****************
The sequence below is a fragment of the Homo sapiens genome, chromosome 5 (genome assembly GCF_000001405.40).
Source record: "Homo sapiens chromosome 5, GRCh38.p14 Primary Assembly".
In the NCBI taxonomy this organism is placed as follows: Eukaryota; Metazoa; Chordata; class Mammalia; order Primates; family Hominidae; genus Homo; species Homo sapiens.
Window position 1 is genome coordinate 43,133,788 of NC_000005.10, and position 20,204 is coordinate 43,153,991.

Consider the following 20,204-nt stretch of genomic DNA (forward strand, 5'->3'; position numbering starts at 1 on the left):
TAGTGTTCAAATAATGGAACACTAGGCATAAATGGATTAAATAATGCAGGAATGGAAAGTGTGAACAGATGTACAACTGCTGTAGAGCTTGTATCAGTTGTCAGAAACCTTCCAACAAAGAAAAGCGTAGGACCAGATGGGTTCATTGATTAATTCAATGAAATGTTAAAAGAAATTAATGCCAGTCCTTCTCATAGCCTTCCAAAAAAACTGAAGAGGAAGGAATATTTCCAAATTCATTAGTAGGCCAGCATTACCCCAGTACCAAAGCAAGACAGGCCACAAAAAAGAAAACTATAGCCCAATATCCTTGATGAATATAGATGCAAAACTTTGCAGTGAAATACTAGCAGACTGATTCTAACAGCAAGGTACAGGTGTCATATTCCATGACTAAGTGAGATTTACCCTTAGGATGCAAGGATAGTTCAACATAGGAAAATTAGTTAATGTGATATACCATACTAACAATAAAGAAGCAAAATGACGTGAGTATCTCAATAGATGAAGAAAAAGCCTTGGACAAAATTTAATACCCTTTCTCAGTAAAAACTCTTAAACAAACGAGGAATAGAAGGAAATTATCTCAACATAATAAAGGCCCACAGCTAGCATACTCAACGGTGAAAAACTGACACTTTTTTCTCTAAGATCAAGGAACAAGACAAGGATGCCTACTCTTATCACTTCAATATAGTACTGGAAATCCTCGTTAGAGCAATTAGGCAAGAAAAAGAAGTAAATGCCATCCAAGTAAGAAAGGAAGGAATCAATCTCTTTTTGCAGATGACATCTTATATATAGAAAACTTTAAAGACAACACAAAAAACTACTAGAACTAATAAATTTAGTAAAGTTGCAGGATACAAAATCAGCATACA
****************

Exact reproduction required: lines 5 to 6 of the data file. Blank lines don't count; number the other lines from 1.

Consider the following 20,204-nt stretch of genomic DNA (forward strand, 5'->3'; position numbering starts at 1 on the left):
TAGTGTTCAAATAATGGAACACTAGGCATAAATGGATTAAATAATGCAGGAATGGAAAGTGTGAACAGATGTACAACTGCTGTAGAGCTTGTATCAGTTGTCAGAAACCTTCCAACAAAGAAAAGCGTAGGACCAGATGGGTTCATTGATTAATTCAATGAAATGTTAAAAGAAATTAATGCCAGTCCTTCTCATAGCCTTCCAAAAAAACTGAAGAGGAAGGAATATTTCCAAATTCATTAGTAGGCCAGCATTACCCCAGTACCAAAGCAAGACAGGCCACAAAAAAGAAAACTATAGCCCAATATCCTTGATGAATATAGATGCAAAACTTTGCAGTGAAATACTAGCAGACTGATTCTAACAGCAAGGTACAGGTGTCATATTCCATGACTAAGTGAGATTTACCCTTAGGATGCAAGGATAGTTCAACATAGGAAAATTAGTTAATGTGATATACCATACTAACAATAAAGAAGCAAAATGACGTGAGTATCTCAATAGATGAAGAAAAAGCCTTGGACAAAATTTAATACCCTTTCTCAGTAAAAACTCTTAAACAAACGAGGAATAGAAGGAAATTATCTCAACATAATAAAGGCCCACAGCTAGCATACTCAACGGTGAAAAACTGACACTTTTTTCTCTAAGATCAAGGAACAAGACAAGGATGCCTACTCTTATCACTTCAATATAGTACTGGAAATCCTCGTTAGAGCAATTAGGCAAGAAAAAGAAGTAAATGCCATCCAAGTAAGAAAGGAAGGAATCAATCTCTTTTTGCAGATGACATCTTATATATAGAAAACTTTAAAGACAACACAAAAAACTACTAGAACTAATAAATTTAGTAAAGTTGCAGGATACAAAATCAGCATACA